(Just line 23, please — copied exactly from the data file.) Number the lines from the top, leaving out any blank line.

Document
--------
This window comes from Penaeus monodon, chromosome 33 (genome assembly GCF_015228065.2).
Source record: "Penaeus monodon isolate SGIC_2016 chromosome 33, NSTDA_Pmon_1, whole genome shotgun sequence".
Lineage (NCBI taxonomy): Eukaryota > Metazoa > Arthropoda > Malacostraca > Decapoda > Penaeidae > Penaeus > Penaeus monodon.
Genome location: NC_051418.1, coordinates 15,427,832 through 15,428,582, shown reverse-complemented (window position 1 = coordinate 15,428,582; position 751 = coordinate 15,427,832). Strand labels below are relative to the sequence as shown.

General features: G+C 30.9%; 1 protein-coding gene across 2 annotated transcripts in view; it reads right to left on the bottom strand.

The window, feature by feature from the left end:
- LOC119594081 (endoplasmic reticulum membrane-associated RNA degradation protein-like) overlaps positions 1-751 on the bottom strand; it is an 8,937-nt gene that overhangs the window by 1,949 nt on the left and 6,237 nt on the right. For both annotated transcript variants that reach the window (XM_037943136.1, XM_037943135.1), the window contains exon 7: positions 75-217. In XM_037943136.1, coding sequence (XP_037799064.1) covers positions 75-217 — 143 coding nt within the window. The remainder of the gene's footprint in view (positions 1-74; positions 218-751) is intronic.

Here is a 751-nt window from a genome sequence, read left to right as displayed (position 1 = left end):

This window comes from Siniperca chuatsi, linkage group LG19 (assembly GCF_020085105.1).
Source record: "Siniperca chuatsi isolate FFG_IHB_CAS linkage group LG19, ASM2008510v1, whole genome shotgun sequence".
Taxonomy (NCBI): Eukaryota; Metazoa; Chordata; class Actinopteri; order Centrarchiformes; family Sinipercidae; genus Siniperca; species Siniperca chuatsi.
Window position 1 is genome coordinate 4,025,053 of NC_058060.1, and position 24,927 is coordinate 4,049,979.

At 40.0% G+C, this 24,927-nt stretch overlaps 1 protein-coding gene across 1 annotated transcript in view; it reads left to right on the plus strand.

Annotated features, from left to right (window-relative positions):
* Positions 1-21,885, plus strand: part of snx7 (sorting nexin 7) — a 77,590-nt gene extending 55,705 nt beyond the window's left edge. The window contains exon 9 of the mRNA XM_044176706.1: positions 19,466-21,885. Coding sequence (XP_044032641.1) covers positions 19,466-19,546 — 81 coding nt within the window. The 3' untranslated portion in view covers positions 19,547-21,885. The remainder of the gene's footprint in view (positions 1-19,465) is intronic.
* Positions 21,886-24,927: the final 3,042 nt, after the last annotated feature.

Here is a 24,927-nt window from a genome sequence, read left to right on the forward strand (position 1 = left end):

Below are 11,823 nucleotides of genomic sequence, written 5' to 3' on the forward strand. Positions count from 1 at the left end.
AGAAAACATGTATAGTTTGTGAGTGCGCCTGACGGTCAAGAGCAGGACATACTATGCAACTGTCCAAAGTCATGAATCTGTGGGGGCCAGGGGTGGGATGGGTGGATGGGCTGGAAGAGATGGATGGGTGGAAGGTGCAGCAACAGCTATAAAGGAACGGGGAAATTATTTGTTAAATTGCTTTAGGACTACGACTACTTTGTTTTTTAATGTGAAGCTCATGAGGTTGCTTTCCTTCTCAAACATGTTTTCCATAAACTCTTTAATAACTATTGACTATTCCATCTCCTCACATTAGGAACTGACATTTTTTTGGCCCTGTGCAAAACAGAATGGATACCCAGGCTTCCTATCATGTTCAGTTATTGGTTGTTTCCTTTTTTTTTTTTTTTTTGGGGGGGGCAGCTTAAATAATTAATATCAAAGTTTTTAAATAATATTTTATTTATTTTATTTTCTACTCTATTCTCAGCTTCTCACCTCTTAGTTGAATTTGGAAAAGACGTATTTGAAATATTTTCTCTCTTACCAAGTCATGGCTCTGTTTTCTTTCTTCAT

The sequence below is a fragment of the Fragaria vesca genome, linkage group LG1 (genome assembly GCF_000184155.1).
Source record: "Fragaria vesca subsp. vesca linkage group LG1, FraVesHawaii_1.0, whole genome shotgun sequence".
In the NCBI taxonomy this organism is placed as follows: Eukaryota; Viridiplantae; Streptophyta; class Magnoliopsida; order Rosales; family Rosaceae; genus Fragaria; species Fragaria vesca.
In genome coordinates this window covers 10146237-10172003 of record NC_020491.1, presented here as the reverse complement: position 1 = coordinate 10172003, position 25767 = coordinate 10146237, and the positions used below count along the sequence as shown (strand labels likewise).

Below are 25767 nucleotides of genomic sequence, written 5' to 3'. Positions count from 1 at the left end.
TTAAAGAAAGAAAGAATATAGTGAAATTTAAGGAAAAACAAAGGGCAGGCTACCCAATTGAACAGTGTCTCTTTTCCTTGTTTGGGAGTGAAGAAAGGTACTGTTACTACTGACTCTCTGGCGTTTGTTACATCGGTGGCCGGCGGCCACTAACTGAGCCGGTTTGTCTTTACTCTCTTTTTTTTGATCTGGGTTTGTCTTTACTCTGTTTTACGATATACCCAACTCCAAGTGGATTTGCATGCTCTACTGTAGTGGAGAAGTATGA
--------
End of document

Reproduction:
In genome coordinates this window covers 10146237-10172003 of record NC_020491.1, presented here as the reverse complement: position 1 = coordinate 10172003, position 25767 = coordinate 10146237, and the positions used below count along the sequence as shown (strand labels likewise).